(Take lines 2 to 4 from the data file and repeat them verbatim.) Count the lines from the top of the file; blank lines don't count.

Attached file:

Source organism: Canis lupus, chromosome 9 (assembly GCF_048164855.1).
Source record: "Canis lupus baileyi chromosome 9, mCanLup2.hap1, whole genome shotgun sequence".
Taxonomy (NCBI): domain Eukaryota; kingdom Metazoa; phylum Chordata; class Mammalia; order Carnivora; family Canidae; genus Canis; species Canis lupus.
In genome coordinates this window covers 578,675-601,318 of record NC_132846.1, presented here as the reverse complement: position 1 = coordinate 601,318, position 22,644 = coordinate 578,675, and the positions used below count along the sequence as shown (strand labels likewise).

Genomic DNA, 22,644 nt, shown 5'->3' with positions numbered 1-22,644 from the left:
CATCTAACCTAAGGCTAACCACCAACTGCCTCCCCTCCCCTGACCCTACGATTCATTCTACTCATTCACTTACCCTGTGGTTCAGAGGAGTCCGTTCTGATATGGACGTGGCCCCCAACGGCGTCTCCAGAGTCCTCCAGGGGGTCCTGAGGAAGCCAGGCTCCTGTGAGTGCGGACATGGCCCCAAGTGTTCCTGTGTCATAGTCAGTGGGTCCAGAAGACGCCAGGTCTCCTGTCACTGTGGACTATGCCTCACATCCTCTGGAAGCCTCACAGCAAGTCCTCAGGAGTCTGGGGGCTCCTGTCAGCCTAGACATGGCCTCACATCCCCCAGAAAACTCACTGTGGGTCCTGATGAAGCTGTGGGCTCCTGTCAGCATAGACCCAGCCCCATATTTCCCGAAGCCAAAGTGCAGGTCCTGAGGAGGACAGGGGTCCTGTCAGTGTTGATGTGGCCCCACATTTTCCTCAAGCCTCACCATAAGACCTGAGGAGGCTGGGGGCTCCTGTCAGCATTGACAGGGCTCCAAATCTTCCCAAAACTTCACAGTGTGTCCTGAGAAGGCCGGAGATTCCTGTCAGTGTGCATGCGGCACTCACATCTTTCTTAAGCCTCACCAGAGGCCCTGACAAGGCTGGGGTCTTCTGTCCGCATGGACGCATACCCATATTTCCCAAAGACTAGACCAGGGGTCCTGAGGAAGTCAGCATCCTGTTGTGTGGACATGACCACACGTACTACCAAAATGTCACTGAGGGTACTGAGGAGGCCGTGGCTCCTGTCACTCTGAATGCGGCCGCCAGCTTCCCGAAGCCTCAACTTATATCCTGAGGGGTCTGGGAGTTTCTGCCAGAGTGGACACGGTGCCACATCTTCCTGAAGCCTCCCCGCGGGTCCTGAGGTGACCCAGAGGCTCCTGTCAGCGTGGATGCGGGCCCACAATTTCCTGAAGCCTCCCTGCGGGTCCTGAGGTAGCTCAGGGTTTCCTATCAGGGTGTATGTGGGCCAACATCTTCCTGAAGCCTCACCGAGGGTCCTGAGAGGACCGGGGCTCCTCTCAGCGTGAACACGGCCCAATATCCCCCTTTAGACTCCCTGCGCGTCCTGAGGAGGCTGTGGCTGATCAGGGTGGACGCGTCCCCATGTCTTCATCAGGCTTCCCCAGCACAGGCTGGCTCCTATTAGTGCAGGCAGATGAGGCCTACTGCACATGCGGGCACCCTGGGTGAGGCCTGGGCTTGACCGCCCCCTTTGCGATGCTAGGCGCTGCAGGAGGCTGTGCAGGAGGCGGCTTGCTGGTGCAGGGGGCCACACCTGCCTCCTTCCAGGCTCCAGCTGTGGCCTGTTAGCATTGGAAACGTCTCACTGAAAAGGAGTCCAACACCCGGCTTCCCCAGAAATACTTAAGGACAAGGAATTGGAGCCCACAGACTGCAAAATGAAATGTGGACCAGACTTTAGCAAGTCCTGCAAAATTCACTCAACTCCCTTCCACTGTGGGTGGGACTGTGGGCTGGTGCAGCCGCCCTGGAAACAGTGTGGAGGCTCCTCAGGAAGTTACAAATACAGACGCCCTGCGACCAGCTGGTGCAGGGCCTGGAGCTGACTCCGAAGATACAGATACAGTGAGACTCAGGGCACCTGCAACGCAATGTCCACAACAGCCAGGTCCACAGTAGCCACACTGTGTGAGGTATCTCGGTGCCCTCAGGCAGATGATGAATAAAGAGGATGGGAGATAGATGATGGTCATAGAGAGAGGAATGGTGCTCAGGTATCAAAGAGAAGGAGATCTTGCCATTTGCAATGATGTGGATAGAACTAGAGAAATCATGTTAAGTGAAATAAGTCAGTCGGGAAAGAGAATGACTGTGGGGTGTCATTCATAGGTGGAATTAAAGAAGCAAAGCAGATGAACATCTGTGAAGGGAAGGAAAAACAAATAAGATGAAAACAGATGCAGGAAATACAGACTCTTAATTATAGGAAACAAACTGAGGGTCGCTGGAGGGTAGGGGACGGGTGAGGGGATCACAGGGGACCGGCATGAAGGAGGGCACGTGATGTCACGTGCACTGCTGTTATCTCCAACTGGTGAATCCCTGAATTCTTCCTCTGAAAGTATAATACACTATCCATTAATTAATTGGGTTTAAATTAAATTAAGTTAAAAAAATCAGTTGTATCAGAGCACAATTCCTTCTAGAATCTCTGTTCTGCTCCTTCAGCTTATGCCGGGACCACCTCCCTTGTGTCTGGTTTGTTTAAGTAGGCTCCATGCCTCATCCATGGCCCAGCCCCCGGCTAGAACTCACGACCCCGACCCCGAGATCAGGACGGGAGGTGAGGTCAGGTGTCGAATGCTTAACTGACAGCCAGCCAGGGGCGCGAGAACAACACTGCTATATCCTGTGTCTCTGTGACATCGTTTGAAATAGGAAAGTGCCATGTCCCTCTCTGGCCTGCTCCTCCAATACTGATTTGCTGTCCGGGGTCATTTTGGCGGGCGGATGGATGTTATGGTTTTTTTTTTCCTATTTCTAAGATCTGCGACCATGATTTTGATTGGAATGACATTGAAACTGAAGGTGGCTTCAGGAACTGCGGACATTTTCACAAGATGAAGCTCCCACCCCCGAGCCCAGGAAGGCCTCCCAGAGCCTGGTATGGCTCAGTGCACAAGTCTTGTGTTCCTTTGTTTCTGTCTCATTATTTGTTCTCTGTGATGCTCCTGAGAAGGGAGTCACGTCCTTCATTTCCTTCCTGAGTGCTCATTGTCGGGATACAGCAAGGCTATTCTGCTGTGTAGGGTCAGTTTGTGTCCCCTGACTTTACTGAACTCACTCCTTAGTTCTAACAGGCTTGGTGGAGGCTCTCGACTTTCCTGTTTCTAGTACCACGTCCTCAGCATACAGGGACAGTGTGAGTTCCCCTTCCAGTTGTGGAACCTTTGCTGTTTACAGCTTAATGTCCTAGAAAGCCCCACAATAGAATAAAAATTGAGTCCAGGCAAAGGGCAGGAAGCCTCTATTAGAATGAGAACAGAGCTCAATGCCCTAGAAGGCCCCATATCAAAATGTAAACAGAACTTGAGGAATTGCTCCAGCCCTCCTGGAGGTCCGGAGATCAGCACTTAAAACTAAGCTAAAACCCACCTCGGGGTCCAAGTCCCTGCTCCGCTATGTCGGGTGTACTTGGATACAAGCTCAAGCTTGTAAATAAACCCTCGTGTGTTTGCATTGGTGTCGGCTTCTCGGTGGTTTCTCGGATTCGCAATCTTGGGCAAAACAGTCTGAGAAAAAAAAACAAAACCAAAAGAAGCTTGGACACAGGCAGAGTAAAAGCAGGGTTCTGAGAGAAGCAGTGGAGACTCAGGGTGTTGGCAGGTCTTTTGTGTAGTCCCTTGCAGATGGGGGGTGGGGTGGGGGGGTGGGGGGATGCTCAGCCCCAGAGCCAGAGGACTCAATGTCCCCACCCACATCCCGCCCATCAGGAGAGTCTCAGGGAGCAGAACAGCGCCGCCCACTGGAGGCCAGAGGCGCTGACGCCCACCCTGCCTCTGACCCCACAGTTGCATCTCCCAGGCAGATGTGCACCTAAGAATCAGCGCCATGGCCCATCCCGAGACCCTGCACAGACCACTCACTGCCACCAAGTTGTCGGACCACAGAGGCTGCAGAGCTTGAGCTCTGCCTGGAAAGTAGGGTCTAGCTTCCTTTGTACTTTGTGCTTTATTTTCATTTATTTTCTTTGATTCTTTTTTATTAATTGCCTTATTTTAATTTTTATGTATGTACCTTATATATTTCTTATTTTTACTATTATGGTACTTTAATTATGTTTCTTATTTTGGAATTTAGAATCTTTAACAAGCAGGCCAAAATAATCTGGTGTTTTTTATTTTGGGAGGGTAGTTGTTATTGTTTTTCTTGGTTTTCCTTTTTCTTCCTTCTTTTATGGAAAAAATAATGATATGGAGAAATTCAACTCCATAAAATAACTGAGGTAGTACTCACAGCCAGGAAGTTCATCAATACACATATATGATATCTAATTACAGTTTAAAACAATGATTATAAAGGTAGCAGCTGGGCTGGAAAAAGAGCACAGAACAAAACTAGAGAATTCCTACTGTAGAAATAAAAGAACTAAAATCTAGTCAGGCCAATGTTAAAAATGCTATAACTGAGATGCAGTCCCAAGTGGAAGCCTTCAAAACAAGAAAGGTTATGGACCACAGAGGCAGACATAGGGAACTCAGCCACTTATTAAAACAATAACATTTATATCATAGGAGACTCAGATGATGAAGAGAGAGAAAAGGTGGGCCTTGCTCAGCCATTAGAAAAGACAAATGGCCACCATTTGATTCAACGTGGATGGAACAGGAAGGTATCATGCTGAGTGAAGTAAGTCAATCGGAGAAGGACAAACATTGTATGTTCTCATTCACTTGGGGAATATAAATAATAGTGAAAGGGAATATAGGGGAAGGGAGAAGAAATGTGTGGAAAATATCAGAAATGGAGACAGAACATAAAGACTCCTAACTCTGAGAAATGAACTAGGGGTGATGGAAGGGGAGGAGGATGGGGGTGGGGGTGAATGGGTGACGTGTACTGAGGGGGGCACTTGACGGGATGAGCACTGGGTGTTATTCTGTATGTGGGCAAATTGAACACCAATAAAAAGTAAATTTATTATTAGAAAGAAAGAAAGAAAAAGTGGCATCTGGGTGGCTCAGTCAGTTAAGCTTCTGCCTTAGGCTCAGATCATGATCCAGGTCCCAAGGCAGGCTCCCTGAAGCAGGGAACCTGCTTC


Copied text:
Source record: "Canis lupus baileyi chromosome 9, mCanLup2.hap1, whole genome shotgun sequence".
Taxonomy (NCBI): domain Eukaryota; kingdom Metazoa; phylum Chordata; class Mammalia; order Carnivora; family Canidae; genus Canis; species Canis lupus.
In genome coordinates this window covers 578,675-601,318 of record NC_132846.1, presented here as the reverse complement: position 1 = coordinate 601,318, position 22,644 = coordinate 578,675, and the positions used below count along the sequence as shown (strand labels likewise).